• Trump greeted with selfies and politics on arrival in Israel

    World News CTV News
    JERUSALEM -- U.S. President Donald Trump got an abrupt Israeli welcome on his arrival in Tel Aviv on Monday, with ministers asking favours and snapping selfies as they sought to get a piece of the commander in chief's attention. Source
  • UN envoy: All Syria parties agree to talks on constitution

    World News CTV News
    For the first time, all parties to Syria's conflict -- including the divided opposition -- have agreed to take part in expert talks to help lay the foundation for a new constitution, the UN special envoy for the country said Monday. Source
  • Iranian president calls U.S. relations 'a curvy road'

    World News CTV News
    TEHRAN, Iran -- Iran's newly re-elected President Hassan Rouhani on Monday called relations with the United States "a curvy road," saying he hoped the Trump administration will "settle down" enough for his nation to better understand it. Source
  • Boy, 14, drowns in Newfoundland pond after canoe overturns

    Canada News CTV News
    GANDER, N.L. -- A 14-year-old boy has drowned after a canoe was overturned in a pond in Newfoundland and Labrador. Police say three teens were canoeing in Vardy's Pond near Gander when the boat tipped over on Sunday afternoon. Source
  • Turkey slams U.S. over ‘aggressive’ acts against bodyguards

    World News Toronto Sun
    ANKARA, Turkey — Turkey summoned the U.S. ambassador on Monday to protest what it called “aggressive and unprofessional actions” by American security personnel against Turkish bodyguards in Washington during President Recep Tayyip Erdogan’s visit last week. The action appeared to be in retaliation to calls in the U.S. Source
  • Leaked Facebook documents show types of content it allows, says report

    World News CBC News
    Leaked Facebook documents show how the social media company moderates issues such as hate speech, terrorism, pornography and self-harm on its platform, the Guardian reported, citing internal guidelines seen by the newspaper. New challenges such as "revenge porn" have overwhelmed Facebook's moderators, who often have just 10 seconds to make a decision, the Guardian said. Source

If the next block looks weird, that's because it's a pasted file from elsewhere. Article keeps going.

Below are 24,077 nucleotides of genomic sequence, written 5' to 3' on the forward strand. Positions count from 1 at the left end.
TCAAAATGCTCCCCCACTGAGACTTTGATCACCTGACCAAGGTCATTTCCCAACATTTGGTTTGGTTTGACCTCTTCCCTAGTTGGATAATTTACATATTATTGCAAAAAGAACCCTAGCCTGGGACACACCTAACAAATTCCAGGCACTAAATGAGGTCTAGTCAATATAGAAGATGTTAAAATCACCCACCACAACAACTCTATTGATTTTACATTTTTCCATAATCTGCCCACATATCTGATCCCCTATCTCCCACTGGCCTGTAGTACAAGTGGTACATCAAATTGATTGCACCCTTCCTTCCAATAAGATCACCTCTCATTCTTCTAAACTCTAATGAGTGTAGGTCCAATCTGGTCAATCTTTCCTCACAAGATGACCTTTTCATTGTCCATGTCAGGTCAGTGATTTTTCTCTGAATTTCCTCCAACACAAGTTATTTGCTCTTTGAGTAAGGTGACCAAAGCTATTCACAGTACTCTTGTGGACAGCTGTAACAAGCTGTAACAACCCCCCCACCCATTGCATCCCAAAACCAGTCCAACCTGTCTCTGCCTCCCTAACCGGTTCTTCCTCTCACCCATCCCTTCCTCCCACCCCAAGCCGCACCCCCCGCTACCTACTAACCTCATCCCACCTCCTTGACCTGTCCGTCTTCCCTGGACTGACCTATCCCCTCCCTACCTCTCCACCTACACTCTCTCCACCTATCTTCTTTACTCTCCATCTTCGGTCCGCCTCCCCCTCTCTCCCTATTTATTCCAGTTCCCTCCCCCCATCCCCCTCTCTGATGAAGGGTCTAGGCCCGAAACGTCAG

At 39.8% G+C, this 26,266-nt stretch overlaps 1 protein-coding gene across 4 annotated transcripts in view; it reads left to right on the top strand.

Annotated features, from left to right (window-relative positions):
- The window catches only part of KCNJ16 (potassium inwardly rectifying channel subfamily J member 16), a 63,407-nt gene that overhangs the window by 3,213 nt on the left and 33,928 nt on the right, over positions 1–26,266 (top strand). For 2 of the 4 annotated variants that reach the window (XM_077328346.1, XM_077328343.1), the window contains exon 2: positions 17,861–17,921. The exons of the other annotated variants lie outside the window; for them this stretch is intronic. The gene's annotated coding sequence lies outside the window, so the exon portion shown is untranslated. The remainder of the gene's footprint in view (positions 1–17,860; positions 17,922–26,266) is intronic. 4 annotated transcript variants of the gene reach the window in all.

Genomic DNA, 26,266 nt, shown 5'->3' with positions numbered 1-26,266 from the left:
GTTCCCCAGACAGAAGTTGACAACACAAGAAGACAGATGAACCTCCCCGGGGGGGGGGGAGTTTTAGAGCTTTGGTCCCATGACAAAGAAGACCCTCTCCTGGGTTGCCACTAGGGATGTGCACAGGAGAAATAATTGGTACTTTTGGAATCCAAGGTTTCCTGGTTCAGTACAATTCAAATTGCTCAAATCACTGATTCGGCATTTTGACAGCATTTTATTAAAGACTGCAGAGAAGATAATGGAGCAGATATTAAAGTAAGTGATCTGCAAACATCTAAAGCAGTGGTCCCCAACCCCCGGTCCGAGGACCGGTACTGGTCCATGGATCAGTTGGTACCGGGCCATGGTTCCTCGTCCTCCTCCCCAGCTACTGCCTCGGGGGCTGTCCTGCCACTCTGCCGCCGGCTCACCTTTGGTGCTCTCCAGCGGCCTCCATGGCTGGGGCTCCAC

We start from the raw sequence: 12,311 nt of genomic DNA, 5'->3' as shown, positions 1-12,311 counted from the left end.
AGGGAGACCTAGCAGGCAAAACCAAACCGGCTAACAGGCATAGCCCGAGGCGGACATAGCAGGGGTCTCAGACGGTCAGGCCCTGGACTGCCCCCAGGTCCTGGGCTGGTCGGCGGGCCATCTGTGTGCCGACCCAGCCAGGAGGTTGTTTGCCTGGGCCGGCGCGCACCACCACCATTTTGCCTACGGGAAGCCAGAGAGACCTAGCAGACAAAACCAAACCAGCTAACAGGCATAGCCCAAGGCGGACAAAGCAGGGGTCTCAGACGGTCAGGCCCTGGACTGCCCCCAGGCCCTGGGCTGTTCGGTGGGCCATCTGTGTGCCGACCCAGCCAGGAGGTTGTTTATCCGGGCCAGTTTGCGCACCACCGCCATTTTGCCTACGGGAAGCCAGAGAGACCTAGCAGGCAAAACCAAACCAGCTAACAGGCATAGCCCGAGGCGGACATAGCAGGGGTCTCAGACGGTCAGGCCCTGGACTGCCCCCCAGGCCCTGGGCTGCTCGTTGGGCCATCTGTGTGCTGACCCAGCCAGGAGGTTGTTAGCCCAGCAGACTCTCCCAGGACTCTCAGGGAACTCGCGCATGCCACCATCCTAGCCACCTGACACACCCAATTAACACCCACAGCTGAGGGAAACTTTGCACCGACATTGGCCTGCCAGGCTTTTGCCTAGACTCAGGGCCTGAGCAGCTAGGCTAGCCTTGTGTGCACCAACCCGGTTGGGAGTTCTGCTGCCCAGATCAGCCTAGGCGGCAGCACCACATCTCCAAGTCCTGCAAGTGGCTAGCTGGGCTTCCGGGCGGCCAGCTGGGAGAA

• Bill Cosby 'looking forward' to trial as jury selection in sex assault case begins

    World News CBC News
    A Temple University basketball team manager's complaint that famous alumnus Bill Cosby drugged and molested her when she went to his home outside Philadelphia for career advice in 2004 will soon go before a Pennsylvania jury. Source
  • Game hunter crushed by elephant he shot

    World News Toronto Sun
    Always keep your eyes on the prize. One hunter learned that the hard way. Theunis Botha, 51, was killed in Zimbabwe on Friday when he was crushed to death by an elephant cow he just shot. According to the U.K. Source
  • Mentally ill dad who killed three kids up for review in British Columbia

    Canada News CTV News
    VANCOUVER -- The case of a British Columbia man found not criminally responsible for killing his three children because of a mental illness is up for review, two years after a provincial board opened the door to him receiving supervised day trips. Source